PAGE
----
back to top

The Cost of Not Listening

Listening well doesn’t involve passive acceptance or not speaking up. Among other things, it requires the psychological effort of checking bias and physical factors such as collaborative spaces.

Poor listening skills can lead to the loss of customers or employees. To listen well is to acknowledge the multiple situational, psychological and physical drivers at play. Active listening is not just about listening without speaking up, but asking the right questions and engaging with the answers.

There are many ways to improve your listening skills. Two things stand out when trying to help managers become better communicators with staff who can feel they are not being heard or being brushed off.

Firstly, the likelihood that the first thing a person says is what they mean is about a one in nine chance because we speak at about 125 words a minute but think at about 900. Secondly, it is important to seek further detail by saying “what else?”, or “tell me more”.

Embrace the silence and allow the speaker to gather their thoughts. It may help to get to the heart of the matter. By doing this, managers can increase their listening productivity immediately.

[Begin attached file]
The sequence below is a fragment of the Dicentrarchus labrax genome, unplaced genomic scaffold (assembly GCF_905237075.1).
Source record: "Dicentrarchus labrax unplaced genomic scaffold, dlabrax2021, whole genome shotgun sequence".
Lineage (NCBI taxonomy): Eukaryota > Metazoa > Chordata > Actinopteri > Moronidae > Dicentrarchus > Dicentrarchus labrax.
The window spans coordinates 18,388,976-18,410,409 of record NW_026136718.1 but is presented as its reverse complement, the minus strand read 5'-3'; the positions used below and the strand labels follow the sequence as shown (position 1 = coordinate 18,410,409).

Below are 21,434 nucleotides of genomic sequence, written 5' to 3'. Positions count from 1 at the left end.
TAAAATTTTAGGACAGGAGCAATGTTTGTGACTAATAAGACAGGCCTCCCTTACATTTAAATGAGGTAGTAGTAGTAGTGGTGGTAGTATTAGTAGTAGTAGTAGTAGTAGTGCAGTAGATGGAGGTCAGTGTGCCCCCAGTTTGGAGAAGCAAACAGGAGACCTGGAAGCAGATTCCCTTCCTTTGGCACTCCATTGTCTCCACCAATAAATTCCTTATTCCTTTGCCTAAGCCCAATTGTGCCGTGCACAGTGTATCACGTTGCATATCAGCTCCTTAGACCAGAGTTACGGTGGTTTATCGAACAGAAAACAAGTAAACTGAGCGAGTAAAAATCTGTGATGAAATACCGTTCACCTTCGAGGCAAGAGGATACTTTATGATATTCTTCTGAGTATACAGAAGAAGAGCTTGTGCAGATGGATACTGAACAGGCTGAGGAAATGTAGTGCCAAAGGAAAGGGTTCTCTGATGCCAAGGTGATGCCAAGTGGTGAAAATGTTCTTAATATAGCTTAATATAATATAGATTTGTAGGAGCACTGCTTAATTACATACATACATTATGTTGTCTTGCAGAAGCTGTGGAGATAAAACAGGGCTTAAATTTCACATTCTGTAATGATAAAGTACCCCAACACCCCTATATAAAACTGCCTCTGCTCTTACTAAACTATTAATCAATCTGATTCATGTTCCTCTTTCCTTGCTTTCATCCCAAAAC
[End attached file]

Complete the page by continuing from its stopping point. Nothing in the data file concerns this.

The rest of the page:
Real listeners will check their own biases about the conversation or the speaker at the door, and attempt to moderate their own mood and interest levels before engaging.

Thereafter, it’s about the practicalities: a good space to speak and listen in, and eliminating the distractions of technology.

Good habits include resisting the temptation to express agreement or disagreeing too early, having empathy, and ultimately drawing out the specifics of the conversation.

Active listening shouldn’t have to equate to passive acceptance, whether by a student or business leader. Answering a question is one thing; engaging with it takes it to the next level.

Tips for active listening

  1. When in a meeting, turn off all your devices to avoid distractions.
  2. Drink a glass of water every half hour. A hydrated brain is a listening brain.
  3. Take visual notes/mnemonics. Graphics stick better than verbatim notes.
  4. Be comfortable with silence. Allow people to pause and continue.
  5. You can direct the conversation if needed. Listening doesn’t mean allowing people to repeat themselves ad nauseam

back to top

Super Fund Trustee Responsibilities

Being a super fund trustee and in charge of your own superannuation can be exciting but it comes with a whole host of responsibilities that it is important you understand.  The consequences for getting it wrong can be severe.  The ATO can impose penalties, direct you to rectify the error and undertake education, disqualify you from being a trustee or director of any super fund in the future, remove the complying status of the fund which has adverse tax consequences or prosecute you which could lead to imprisonment.

You can find a summary of your responsibilities in the SMSF Trustee Declaration that you signed when you became a trustee, but we have summarised some of the duties below. 

It is your responsibility, as trustee, to ensure the fund is maintained for the sole purpose of providing retirement benefits for members.